What hadn't surfaced, until just now, was how little weight he intends to lose.
“Six pounds,” he'd said matter-of-factly when I popped the question over breakfast at McDonald's.
“Are you kidding me?” I shrieked. When he'd said he wanted to take off a few pounds he put on over the holidays, I assumed it was a figure in the double-digits.
“We need everybody to lose at least 10 percent of their body weight to even have a shot at winning,” I said. “We talked about this!”
Dad shrugged, then went back to fiddling with his phone. “You knew my situation,” he insisted.
“But you had a whole week to put on weight,” I said. “That's the best you could do? One measly pound?”
Colleen, our 10-year-old team captain, snorts. My mom, who declined to join the team but came along for moral support, glares. Both, like me, have battled weight issues practically their whole lives.
“I had an ice cream cone yesterday,” Dad says, defensively. “I've been eating like a horse. Enough to make my stomach hurt.”
“You,” I say, rolling my eyes, “have no idea how to overeat.”
It's true. His idea of overdoing it is just adding a bit to his normal routine. Whereas my sister and I had been inhaling anything we wanted, whenever we wanted it. Which is pretty close to all the time.
Earlier that morning, I'd texted Traci that I was up 10 pounds from my monthly Weight Watchers scale check just two days earlier.
“Good job!” she texted back, perhaps a little too caught up in the spirit of the competition. She guessed she'd put on 15 or even 20 pounds over the last few weeks.
“I haven't weighed this much since I was pregnant!” she reported triumphantly after our team weighed in. (For the record, that was a little over nine years ago.)
She was in a pretty good mood, considering the task that lies ahead.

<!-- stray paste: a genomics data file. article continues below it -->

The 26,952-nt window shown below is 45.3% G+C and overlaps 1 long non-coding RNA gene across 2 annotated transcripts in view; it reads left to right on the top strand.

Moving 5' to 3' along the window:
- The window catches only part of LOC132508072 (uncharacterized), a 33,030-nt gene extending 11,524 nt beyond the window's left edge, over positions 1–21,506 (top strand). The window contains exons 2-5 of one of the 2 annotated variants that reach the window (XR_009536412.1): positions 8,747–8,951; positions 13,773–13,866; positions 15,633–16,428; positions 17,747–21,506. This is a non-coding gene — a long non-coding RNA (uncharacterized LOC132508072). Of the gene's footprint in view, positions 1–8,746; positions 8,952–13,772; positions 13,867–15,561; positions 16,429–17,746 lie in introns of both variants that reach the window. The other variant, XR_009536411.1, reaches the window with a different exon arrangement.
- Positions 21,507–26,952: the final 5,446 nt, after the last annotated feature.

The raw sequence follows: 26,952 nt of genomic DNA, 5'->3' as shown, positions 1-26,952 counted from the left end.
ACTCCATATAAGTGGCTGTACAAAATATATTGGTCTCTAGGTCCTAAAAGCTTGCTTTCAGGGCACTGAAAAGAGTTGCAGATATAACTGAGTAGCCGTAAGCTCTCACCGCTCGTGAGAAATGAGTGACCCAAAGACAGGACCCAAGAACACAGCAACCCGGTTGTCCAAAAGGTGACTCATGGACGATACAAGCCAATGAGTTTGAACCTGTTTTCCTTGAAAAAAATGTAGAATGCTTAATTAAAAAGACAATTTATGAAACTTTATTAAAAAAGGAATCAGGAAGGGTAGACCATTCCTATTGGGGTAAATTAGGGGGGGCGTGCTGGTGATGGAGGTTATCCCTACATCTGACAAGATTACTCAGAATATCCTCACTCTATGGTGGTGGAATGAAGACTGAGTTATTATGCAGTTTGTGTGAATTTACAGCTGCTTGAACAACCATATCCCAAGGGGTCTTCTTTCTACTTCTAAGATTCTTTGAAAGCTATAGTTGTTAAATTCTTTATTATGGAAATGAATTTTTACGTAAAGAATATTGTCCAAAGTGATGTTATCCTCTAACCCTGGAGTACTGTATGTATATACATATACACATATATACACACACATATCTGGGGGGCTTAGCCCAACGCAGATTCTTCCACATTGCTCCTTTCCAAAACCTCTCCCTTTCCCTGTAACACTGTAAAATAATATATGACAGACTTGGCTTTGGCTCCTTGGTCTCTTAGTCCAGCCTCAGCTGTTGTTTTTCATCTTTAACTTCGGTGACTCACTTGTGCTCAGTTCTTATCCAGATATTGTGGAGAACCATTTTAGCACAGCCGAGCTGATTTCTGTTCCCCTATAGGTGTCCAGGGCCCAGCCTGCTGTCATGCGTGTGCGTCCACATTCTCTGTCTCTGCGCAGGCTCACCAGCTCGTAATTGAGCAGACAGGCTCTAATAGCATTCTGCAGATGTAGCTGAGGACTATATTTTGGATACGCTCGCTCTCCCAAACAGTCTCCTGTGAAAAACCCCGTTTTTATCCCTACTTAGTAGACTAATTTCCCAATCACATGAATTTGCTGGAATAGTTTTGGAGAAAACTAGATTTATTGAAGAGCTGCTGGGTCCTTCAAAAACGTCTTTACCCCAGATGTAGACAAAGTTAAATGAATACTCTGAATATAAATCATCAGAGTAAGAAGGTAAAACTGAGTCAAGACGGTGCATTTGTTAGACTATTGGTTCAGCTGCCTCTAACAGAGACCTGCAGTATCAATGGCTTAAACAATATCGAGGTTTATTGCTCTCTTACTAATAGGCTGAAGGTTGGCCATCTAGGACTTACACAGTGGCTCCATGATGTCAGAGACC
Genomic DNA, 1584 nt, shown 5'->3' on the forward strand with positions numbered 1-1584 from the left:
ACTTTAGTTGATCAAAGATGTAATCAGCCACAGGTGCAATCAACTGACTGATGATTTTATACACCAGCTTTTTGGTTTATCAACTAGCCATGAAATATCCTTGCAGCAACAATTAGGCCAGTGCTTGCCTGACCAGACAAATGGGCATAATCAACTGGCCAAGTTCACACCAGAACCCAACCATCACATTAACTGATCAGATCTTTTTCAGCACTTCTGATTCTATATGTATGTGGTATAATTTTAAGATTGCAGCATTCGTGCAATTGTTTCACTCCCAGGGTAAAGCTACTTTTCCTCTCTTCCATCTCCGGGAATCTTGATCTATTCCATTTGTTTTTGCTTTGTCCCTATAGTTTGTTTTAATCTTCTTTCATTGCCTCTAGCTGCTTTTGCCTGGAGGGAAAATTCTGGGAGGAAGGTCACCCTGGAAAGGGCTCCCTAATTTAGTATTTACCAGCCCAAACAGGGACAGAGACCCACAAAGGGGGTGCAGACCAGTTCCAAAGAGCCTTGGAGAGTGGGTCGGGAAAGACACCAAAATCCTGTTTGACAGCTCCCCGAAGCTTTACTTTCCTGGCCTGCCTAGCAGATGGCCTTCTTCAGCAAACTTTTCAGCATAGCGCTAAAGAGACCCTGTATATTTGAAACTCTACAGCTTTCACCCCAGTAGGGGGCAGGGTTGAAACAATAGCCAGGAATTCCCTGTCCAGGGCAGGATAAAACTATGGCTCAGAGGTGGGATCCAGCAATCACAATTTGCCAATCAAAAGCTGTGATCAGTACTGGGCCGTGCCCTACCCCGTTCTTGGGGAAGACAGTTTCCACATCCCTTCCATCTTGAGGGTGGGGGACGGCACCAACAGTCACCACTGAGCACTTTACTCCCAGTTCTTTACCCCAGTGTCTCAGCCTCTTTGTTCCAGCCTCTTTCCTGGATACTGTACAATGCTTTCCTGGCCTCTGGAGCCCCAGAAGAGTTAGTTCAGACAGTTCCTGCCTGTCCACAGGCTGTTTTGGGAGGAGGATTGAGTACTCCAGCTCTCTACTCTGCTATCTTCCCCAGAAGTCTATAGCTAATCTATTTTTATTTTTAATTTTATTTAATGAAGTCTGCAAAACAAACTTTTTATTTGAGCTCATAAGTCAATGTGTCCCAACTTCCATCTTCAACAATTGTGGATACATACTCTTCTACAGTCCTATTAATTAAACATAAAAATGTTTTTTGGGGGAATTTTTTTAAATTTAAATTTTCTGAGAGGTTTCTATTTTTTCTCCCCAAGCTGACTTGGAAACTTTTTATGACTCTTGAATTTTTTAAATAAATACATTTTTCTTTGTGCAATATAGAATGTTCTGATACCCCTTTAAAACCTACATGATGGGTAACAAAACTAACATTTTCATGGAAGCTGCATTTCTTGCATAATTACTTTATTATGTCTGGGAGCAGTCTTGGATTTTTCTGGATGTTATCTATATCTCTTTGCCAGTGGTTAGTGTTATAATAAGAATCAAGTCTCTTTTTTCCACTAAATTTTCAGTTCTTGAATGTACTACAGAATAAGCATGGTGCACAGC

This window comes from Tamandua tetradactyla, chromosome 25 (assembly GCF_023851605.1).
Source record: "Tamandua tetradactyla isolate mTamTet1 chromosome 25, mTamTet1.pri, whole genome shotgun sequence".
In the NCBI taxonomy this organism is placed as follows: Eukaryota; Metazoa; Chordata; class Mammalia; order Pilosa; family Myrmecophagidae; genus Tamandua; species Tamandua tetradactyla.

“I know what to cut out to take the weight back off,” she shrugged. Those giant Mountain Dews she's been guzzling to stay awake working nights at the sleep lab? First on the list.
Sure enough, just one week later Traci reports a loss of six pounds.
“It's amazing what happens when you cut out pop!” she texts. It doesn't hurt that she's started exercising again, too, after a layoff of several weeks.
Colleen, who's diligently tracking her eating and exercise in a little notebook, is down 6 pounds as well. She's got the toughest task of anybody on the team — the most weight to lose, and less of a handle on her eating habits. Year-round sports is clearly not enough to balance out the equation.
One big difference from last year: She now realizes there's no advantage in conveniently “forgetting” certain snacks.
“Remember how last year you told me there's nothing to gain by sneaking food?” she said. “That's not true — you gain weight!”
Dad and I are both down a little over 4 pounds. Or so he says. The next official scale check is still a few weeks off.
“So how much of your 'loss' can be attributed to clothing, or lack thereof?” I asked him.
“Well, … most of it,” he admitted.
I used to dread this kind of game. Put on a few pounds, and I'd panic. Go into lockdown mode, only to fail. Panic some more. Eat some more.
Not anymore. My weight went up because I took in literally thousands of extra calories. All I need to do now is eat a little less than I was. Given how much I was pigging out, that shouldn't be too hard.
The day after our weigh-in, I ate a huge cinnamon roll for breakfast. Dad would've griped about it if he'd known. But I just logged it in my food journal and went about the rest of my day, making adjustments as needed.
The next morning, I was down 2 pounds.
Tanya Isch Caylor, a News-Sentinel copy editor, blogs on diet and fitness at www.90in9.wordpress.com. This column is the personal opinion of the writer and does not necessarily reflect the views or opinion of The News-Sentinel.